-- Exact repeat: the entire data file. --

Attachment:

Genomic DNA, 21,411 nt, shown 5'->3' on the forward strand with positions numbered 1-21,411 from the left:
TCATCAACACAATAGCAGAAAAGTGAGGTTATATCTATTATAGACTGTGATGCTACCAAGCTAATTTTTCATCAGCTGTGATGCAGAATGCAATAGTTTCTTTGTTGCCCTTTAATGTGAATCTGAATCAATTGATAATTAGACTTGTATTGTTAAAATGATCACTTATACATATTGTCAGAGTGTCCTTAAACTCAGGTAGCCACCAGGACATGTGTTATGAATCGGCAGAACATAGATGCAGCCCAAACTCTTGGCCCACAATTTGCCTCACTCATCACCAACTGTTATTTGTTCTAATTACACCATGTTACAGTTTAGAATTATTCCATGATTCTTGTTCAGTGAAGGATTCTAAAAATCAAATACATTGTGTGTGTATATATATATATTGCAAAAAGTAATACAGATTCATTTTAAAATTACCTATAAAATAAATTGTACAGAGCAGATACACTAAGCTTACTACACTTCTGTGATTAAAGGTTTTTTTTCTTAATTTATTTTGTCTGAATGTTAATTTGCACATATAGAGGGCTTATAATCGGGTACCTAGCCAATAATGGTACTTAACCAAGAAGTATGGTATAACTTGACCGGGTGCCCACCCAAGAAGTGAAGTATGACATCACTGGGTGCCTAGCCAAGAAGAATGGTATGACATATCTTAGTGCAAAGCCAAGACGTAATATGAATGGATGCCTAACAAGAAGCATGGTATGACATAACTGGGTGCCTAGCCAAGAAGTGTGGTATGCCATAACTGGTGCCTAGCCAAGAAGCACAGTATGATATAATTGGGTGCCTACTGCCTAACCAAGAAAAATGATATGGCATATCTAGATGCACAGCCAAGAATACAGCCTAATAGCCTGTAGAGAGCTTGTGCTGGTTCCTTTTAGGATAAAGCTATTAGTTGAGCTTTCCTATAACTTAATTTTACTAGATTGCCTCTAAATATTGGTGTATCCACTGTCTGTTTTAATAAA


Genomic DNA, 21,411 nt, shown 5'->3' on the forward strand with positions numbered 1-21,411 from the left:
TCATCAACACAATAGCAGAAAAGTGAGGTTATATCTATTATAGACTGTGATGCTACCAAGCTAATTTTTCATCAGCTGTGATGCAGAATGCAATAGTTTCTTTGTTGCCCTTTAATGTGAATCTGAATCAATTGATAATTAGACTTGTATTGTTAAAATGATCACTTATACATATTGTCAGAGTGTCCTTAAACTCAGGTAGCCACCAGGACATGTGTTATGAATCGGCAGAACATAGATGCAGCCCAAACTCTTGGCCCACAATTTGCCTCACTCATCACCAACTGTTATTTGTTCTAATTACACCATGTTACAGTTTAGAATTATTCCATGATTCTTGTTCAGTGAAGGATTCTAAAAATCAAATACATTGTGTGTGTATATATATATATTGCAAAAAGTAATACAGATTCATTTTAAAATTACCTATAAAATAAATTGTACAGAGCAGATACACTAAGCTTACTACACTTCTGTGATTAAAGGTTTTTTTTCTTAATTTATTTTGTCTGAATGTTAATTTGCACATATAGAGGGCTTATAATCGGGTACCTAGCCAATAATGGTACTTAACCAAGAAGTATGGTATAACTTGACCGGGTGCCCACCCAAGAAGTGAAGTATGACATCACTGGGTGCCTAGCCAAGAAGAATGGTATGACATATCTTAGTGCAAAGCCAAGACGTAATATGAATGGATGCCTAACAAGAAGCATGGTATGACATAACTGGGTGCCTAGCCAAGAAGTGTGGTATGCCATAACTGGTGCCTAGCCAAGAAGCACAGTATGATATAATTGGGTGCCTACTGCCTAACCAAGAAAAATGATATGGCATATCTAGATGCACAGCCAAGAATACAGCCTAATAGCCTGTAGAGAGCTTGTGCTGGTTCCTTTTAGGATAAAGCTATTAGTTGAGCTTTCCTATAACTTAATTTTACTAGATTGCCTCTAAATATTGGTGTATCCACTGTCTGTTTTAATAAA